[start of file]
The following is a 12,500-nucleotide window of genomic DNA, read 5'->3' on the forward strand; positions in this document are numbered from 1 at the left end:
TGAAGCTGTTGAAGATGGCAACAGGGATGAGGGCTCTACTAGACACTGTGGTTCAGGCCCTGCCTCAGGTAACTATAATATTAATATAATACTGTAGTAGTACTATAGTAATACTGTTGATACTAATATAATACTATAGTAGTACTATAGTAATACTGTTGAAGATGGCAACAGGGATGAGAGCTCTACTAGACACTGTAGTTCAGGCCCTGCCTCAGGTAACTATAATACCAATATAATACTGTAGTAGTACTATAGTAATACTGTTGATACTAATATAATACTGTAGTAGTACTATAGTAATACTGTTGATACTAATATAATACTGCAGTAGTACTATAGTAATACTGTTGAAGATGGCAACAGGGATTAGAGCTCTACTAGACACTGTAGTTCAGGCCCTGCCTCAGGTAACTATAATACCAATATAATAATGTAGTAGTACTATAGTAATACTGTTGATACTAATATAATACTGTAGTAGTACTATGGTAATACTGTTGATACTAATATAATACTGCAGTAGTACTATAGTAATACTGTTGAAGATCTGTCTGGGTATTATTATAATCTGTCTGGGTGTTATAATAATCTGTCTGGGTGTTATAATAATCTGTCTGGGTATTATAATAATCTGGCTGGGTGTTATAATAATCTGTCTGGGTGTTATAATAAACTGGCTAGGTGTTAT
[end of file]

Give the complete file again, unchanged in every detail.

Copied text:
The following is a 12,500-nucleotide window of genomic DNA, read 5'->3' on the forward strand; positions in this document are numbered from 1 at the left end:
TGAAGCTGTTGAAGATGGCAACAGGGATGAGGGCTCTACTAGACACTGTGGTTCAGGCCCTGCCTCAGGTAACTATAATATTAATATAATACTGTAGTAGTACTATAGTAATACTGTTGATACTAATATAATACTATAGTAGTACTATAGTAATACTGTTGAAGATGGCAACAGGGATGAGAGCTCTACTAGACACTGTAGTTCAGGCCCTGCCTCAGGTAACTATAATACCAATATAATACTGTAGTAGTACTATAGTAATACTGTTGATACTAATATAATACTGTAGTAGTACTATAGTAATACTGTTGATACTAATATAATACTGCAGTAGTACTATAGTAATACTGTTGAAGATGGCAACAGGGATTAGAGCTCTACTAGACACTGTAGTTCAGGCCCTGCCTCAGGTAACTATAATACCAATATAATAATGTAGTAGTACTATAGTAATACTGTTGATACTAATATAATACTGTAGTAGTACTATGGTAATACTGTTGATACTAATATAATACTGCAGTAGTACTATAGTAATACTGTTGAAGATCTGTCTGGGTATTATTATAATCTGTCTGGGTGTTATAATAATCTGTCTGGGTGTTATAATAATCTGTCTGGGTATTATAATAATCTGGCTGGGTGTTATAATAATCTGTCTGGGTGTTATAATAAACTGGCTAGGTGTTAT